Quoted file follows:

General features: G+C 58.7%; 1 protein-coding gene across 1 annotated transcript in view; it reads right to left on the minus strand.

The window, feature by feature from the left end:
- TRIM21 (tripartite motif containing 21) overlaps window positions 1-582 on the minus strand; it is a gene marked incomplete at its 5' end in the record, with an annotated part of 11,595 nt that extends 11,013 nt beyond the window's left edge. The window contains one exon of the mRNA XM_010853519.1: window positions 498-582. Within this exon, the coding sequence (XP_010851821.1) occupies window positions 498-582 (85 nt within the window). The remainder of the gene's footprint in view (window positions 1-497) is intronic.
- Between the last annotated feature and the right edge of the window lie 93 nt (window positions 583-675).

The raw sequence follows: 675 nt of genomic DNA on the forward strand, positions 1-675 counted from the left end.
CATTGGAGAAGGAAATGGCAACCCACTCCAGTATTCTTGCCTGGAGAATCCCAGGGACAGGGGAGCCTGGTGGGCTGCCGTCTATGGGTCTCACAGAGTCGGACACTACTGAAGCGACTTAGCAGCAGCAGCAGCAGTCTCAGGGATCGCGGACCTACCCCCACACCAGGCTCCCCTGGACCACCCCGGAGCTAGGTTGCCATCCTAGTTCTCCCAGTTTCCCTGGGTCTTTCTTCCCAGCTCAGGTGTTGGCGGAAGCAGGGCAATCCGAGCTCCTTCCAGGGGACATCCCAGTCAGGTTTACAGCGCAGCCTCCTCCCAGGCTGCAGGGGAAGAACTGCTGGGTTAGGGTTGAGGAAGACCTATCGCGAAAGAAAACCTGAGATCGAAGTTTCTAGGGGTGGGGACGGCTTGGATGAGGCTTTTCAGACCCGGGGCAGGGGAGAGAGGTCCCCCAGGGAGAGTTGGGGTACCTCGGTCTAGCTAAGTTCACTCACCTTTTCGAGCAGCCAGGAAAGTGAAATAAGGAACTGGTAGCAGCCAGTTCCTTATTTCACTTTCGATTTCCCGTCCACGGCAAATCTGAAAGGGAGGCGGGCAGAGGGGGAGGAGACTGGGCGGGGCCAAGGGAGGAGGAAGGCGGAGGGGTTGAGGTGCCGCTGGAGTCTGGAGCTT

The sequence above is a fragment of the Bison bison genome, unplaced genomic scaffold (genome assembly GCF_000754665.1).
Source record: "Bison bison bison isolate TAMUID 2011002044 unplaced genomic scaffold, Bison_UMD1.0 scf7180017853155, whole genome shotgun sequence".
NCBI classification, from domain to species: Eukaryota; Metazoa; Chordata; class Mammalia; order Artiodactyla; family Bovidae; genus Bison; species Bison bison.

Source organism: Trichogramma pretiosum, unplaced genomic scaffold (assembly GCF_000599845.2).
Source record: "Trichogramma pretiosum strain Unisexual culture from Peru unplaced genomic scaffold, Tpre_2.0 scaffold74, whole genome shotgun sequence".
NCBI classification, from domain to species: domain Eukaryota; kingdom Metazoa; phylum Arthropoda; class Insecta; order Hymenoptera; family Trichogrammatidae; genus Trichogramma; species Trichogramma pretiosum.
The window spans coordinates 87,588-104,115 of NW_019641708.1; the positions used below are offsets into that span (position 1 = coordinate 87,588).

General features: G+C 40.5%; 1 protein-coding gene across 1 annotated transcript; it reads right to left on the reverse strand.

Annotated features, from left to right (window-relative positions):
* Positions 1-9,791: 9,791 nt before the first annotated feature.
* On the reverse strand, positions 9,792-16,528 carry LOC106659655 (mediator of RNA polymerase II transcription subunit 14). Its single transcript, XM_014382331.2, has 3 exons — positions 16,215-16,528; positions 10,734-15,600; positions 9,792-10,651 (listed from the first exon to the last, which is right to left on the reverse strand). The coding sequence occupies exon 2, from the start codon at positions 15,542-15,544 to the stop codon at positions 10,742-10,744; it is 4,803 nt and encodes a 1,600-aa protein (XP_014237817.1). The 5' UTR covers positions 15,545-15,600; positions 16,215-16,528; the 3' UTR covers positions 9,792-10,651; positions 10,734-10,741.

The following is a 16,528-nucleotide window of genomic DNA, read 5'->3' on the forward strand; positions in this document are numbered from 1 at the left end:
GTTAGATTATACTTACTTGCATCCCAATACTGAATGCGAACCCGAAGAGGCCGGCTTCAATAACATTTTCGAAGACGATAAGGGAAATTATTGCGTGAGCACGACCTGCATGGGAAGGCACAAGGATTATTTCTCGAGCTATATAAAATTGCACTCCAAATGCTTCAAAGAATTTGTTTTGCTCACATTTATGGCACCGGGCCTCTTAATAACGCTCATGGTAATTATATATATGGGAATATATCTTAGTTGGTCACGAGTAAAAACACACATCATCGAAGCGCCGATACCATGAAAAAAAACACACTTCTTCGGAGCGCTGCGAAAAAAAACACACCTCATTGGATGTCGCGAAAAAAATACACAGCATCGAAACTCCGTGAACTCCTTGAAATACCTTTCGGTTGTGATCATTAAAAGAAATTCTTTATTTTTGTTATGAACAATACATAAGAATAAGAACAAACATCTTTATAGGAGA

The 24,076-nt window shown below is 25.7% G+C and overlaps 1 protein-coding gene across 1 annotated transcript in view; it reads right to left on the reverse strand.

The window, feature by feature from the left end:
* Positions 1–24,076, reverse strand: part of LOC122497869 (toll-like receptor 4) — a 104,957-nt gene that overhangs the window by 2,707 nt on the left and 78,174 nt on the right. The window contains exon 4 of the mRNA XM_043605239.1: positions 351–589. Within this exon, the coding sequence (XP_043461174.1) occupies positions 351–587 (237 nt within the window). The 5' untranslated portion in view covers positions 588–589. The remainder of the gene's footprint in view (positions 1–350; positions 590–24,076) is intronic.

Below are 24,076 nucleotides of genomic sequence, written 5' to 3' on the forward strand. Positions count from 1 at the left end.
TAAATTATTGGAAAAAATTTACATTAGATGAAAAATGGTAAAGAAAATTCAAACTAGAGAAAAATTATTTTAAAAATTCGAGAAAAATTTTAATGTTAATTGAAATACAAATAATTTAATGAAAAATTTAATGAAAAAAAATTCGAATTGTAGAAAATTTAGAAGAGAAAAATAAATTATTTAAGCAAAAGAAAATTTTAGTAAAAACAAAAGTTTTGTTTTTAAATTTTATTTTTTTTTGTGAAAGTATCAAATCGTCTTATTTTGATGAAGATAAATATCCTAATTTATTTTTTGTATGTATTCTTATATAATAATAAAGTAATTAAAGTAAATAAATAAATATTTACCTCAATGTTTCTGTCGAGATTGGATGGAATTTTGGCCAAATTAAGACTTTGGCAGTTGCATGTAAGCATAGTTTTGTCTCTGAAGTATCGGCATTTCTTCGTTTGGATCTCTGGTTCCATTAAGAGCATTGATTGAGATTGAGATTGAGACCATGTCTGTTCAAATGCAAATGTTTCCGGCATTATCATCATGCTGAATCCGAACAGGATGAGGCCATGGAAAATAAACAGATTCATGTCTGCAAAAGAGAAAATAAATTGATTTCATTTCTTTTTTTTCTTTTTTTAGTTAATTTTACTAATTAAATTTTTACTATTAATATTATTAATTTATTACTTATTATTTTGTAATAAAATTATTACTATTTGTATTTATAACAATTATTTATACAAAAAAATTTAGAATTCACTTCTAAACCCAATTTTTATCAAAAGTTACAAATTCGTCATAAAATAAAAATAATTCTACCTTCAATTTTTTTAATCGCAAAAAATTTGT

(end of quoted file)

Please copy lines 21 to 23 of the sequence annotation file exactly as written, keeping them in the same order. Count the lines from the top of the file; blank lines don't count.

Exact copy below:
The window, feature by feature from the left end:
* Positions 1–24,076, reverse strand: part of LOC122497869 (toll-like receptor 4) — a 104,957-nt gene that overhangs the window by 2,707 nt on the left and 78,174 nt on the right. The window contains exon 4 of the mRNA XM_043605239.1: positions 351–589. Within this exon, the coding sequence (XP_043461174.1) occupies positions 351–587 (237 nt within the window). The 5' untranslated portion in view covers positions 588–589. The remainder of the gene's footprint in view (positions 1–350; positions 590–24,076) is intronic.

Below are 24,076 nucleotides of genomic sequence, written 5' to 3' on the forward strand. Positions count from 1 at the left end.